What Happens If A Company My Mutual Fund Owns Shares Of Goes Bankrupt?Jul 1, 2013
By Staff writer State Farm™ Employee
A reality of business is that not everyone will succeed. Every year, some companies will go bankrupt, either due to mismanagement or to a general decline in economic conditions.
Because decline can happen so rapidly, especially if fraud is involved, the analysts and portfolio managers who work on a mutual fund won’t be able to avoid them all. If a company does go bankrupt, any mutual funds that own its shares will have to take a loss, and that may affect performance.
You have some protection, though, because mutual funds have diversified portfolios of securities. Under the Investment Company Act of 1940 that governs mutual funds, a fund cannot have more than 25 percent of its holdings in any one security. The other 75 percent must be divided among at least 15 different securities so that none of them represents more than 5 percent of the total fund. Furthermore, none of those 15 securities can own more than 10 percent of the stock of any one company. That policy limits the effect on the fund if any company were to go bankrupt.
In practice, most mutual funds own more than 16 securities in total, and very few allow any investment to be more than 10 percent of its total position. This is done to try to make the effect of a total loss on one investment fairly small relative to the entire fund.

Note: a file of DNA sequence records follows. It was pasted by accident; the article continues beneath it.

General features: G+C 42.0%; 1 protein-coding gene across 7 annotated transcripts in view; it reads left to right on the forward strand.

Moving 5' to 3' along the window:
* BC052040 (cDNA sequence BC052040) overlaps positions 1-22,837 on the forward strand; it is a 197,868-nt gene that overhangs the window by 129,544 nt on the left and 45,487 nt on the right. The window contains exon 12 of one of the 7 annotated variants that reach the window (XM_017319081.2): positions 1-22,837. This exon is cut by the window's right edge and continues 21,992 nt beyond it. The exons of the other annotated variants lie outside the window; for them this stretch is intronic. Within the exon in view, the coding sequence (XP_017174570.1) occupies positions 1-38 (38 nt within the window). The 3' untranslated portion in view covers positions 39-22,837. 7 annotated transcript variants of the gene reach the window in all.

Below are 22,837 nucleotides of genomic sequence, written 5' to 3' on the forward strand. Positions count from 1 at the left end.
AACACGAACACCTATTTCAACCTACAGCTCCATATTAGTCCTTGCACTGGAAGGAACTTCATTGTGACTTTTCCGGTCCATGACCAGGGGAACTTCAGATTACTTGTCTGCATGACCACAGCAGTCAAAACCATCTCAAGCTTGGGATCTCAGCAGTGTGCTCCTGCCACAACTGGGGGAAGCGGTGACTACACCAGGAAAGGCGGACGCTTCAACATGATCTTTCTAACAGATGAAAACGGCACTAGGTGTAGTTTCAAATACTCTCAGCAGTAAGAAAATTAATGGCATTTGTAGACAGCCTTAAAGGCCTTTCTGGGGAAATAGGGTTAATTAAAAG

Money market1 funds have more stringent rules than stock and bond funds. They may not invest more than 5 percent of funds in any one company, and they may only purchase short-term securities.
The economy will be poor sometimes, and some companies will fail. That may affect a fund that you invested in. However, one of the benefits of diversification is that your mutual fund will hold other investments that won’t be affected by the bankruptcy. An investor who buys shares in just one company may not be as fortunate.
Of course, diversification does not assure a profit or protect against loss in a declining market. However, by investing in a diverse portfolio, fund managers attempt to minimize the effects of any downturn in any particular company, country, and/or sector.
1An investment in the Money Market Fund is not insured or guaranteed by the Federal Deposit Insurance Corporation or any other government agency. Although the Fund seeks to preserve the value of your investment at $1.00 per share, it is possible to lose money by investing in the Fund.Securities Issued by State Farm VP Management Corp. For more information, call 1-800-447-4930.
Securities are not FDIC insured, are not bank guaranteed and are subject to investment risk, including possible loss of principal.
Bonds are subject to interest rate risk and may decline in value due to an increase in interest rates.
Neither State Farm nor its agents provide investment, tax, or legal advice.